Economics, society, daily life
It was thrilling to look through the viewfinder of my father’s camera as a child. I always wanted to go around with it snapping photos, but I only got to do that when there was no film inside.
I started my career as an assistant to advertising photographers. I positioned light, carried equipment, developed prints (it was film back then). In between I peeped to see their camera settings. Every step taught me something. I have no formal training in photography.
My first assignment was for a tabloid newspaper in India to document the dismal conditions of government hospitals in New Delhi.
I had just left my job in advertising for the love of photojournalism and, being on trial with an Indian newspaper, I had to prove myself to secure a permanent position. The first few hours yielded nothing, so I kept shooting the poor state of the hospital with its dirt, crowded corridors and waiting patients.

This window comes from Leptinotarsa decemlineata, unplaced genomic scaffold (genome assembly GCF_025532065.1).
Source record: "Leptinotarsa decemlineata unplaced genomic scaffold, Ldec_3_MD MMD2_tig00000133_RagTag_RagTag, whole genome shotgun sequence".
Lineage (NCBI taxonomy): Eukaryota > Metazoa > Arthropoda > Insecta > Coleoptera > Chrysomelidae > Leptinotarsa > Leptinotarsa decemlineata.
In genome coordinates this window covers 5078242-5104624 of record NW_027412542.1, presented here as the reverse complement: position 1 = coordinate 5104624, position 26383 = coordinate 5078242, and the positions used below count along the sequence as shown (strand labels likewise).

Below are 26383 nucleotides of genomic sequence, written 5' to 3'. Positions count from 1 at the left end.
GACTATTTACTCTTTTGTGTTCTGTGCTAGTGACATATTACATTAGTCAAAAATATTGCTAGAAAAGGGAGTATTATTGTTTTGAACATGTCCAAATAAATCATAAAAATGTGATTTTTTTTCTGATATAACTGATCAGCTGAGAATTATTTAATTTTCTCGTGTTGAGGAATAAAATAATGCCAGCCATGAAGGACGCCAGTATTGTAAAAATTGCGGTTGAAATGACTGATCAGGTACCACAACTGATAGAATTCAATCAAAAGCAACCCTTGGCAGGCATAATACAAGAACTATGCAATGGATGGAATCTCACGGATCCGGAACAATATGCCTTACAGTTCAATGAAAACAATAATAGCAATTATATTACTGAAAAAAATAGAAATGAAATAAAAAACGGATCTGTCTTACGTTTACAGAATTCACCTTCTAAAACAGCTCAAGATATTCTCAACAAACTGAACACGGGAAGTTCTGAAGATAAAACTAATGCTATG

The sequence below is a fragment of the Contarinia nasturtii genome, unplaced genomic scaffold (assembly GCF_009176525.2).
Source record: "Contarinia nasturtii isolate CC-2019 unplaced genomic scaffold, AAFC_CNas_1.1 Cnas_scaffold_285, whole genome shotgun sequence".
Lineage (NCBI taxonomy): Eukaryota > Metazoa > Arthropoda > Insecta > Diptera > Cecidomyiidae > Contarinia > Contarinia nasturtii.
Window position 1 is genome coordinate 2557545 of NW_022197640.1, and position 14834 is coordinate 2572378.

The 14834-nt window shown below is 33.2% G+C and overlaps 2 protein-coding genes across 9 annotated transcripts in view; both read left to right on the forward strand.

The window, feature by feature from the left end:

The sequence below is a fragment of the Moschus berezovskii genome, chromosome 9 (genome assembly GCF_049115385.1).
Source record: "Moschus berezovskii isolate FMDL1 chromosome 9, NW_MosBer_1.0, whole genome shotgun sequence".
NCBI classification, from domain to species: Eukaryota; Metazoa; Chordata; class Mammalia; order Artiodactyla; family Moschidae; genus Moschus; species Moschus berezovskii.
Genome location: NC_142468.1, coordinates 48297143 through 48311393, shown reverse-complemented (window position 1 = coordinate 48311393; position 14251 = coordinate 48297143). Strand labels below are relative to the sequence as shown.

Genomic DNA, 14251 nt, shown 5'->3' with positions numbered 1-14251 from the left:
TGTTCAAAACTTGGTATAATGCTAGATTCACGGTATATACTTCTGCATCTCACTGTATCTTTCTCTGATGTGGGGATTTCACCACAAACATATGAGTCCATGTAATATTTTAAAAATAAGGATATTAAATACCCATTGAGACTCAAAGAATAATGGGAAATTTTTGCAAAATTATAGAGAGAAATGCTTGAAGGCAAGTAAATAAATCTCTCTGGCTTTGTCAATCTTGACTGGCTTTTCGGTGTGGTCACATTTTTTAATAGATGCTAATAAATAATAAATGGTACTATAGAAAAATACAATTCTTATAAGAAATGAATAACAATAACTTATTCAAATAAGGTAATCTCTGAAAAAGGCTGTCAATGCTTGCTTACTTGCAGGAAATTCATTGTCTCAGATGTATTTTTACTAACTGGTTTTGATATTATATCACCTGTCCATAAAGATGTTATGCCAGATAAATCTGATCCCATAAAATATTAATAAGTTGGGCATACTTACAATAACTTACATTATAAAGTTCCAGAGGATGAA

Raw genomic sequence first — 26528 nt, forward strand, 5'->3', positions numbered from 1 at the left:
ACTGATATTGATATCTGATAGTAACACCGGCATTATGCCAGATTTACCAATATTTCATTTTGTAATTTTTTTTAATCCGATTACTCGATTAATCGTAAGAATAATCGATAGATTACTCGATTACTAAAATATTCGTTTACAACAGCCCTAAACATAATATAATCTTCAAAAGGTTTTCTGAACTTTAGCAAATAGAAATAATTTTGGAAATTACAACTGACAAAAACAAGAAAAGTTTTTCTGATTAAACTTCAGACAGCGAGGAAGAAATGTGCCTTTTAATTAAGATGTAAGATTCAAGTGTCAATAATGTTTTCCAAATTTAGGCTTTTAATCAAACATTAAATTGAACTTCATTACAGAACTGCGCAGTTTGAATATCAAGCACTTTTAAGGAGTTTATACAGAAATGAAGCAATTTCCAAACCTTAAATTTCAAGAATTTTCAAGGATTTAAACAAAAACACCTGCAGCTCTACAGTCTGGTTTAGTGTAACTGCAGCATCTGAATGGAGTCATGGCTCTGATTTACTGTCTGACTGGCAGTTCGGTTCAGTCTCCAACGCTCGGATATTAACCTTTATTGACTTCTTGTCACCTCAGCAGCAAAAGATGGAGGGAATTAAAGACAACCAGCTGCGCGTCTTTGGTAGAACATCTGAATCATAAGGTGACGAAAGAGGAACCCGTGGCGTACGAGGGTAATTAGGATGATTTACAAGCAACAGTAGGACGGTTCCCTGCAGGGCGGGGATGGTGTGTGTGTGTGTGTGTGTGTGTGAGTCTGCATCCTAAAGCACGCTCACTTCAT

The breakthrough happened as I was leaving the hospital, when I found myself in a room where surgical gloves had been left to dry on a rope and on hospital benches.
This left a big mark on me because it taught me to keep on looking for the photos that best tell the story.
My work motto has always been: never be content, look for more.
My pictures are for everyone. I believe that my photographs should capture the right moment and have enough emotion so that they speak to anyone who sees them.
Those I respect the most are my critics. They encourage me to work better.